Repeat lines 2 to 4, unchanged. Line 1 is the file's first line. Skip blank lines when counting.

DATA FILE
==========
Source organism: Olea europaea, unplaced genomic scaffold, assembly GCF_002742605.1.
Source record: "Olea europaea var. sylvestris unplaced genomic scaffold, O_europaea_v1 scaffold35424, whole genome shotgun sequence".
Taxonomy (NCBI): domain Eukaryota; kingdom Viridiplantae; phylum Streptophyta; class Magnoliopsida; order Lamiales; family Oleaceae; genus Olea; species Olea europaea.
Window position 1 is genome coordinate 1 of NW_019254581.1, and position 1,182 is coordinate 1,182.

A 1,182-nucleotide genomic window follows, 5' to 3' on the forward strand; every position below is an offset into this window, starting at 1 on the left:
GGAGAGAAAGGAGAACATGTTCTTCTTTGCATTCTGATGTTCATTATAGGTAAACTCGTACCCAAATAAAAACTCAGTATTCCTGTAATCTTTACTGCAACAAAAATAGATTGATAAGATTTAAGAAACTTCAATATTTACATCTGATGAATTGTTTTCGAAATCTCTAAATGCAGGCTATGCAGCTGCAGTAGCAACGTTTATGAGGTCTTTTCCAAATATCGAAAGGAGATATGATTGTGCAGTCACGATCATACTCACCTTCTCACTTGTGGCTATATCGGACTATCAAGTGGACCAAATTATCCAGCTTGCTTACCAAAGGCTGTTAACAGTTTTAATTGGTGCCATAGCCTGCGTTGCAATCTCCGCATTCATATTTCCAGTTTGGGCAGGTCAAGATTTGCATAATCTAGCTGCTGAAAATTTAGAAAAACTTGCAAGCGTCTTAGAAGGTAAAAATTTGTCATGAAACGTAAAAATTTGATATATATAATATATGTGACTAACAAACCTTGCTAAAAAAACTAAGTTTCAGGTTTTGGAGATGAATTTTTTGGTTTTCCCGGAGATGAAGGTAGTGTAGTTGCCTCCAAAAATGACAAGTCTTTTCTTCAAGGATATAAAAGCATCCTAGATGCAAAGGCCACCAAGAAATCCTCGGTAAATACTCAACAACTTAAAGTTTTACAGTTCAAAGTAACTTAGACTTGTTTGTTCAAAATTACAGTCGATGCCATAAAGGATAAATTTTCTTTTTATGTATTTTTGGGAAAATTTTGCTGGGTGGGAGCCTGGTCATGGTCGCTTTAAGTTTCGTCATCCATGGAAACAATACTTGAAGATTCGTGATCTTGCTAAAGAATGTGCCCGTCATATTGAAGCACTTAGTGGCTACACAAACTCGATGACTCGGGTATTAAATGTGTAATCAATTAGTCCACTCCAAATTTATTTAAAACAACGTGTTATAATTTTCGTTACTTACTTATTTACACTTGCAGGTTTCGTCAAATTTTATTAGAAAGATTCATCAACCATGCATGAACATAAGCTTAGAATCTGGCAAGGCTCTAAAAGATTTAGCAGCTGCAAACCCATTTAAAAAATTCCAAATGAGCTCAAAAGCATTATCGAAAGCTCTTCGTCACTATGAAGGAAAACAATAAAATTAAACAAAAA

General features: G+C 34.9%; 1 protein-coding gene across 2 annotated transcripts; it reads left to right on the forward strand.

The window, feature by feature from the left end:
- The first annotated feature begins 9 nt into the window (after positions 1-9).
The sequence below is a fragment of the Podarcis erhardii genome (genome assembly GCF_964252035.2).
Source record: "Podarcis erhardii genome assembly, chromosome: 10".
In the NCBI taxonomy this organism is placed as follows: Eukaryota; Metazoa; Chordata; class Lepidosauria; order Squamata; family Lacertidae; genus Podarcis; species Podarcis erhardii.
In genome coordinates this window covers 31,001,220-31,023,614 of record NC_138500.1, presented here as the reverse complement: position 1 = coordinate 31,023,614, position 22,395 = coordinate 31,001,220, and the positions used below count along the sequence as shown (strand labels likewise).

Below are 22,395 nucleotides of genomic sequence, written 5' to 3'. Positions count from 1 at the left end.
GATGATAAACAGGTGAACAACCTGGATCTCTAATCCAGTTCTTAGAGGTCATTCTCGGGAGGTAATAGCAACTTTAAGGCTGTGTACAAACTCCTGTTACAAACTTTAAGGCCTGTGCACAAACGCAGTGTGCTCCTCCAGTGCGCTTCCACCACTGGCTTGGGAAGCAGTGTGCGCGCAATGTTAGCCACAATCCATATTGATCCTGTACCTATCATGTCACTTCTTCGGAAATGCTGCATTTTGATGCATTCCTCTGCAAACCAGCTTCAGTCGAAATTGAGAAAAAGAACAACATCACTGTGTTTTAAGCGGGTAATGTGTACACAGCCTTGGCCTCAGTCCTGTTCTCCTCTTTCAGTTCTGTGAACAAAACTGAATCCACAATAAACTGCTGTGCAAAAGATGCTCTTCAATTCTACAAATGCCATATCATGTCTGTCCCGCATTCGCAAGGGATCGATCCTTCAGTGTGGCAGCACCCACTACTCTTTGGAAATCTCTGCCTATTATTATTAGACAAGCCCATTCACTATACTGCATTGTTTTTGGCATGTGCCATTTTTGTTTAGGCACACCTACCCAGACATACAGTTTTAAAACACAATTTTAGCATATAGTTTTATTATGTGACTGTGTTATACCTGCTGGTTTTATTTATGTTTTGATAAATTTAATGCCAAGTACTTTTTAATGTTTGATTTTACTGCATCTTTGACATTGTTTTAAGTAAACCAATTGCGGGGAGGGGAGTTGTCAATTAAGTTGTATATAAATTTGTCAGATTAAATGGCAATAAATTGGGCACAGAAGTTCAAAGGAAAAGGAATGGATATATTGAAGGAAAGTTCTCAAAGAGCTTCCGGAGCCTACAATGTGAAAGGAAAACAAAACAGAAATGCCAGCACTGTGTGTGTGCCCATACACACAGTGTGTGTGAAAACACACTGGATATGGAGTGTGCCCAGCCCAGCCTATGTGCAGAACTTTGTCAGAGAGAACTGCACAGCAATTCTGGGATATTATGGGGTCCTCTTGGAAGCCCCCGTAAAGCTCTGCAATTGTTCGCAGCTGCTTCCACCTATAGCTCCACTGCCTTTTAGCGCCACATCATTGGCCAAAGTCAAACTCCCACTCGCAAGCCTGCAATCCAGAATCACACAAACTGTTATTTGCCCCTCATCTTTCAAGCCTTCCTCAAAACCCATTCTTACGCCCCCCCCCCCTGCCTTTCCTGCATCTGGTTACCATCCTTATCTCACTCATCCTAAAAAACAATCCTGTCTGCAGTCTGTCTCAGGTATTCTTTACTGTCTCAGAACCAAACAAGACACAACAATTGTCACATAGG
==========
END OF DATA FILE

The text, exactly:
Source record: "Olea europaea var. sylvestris unplaced genomic scaffold, O_europaea_v1 scaffold35424, whole genome shotgun sequence".
Taxonomy (NCBI): domain Eukaryota; kingdom Viridiplantae; phylum Streptophyta; class Magnoliopsida; order Lamiales; family Oleaceae; genus Olea; species Olea europaea.
Window position 1 is genome coordinate 1 of NW_019254581.1, and position 1,182 is coordinate 1,182.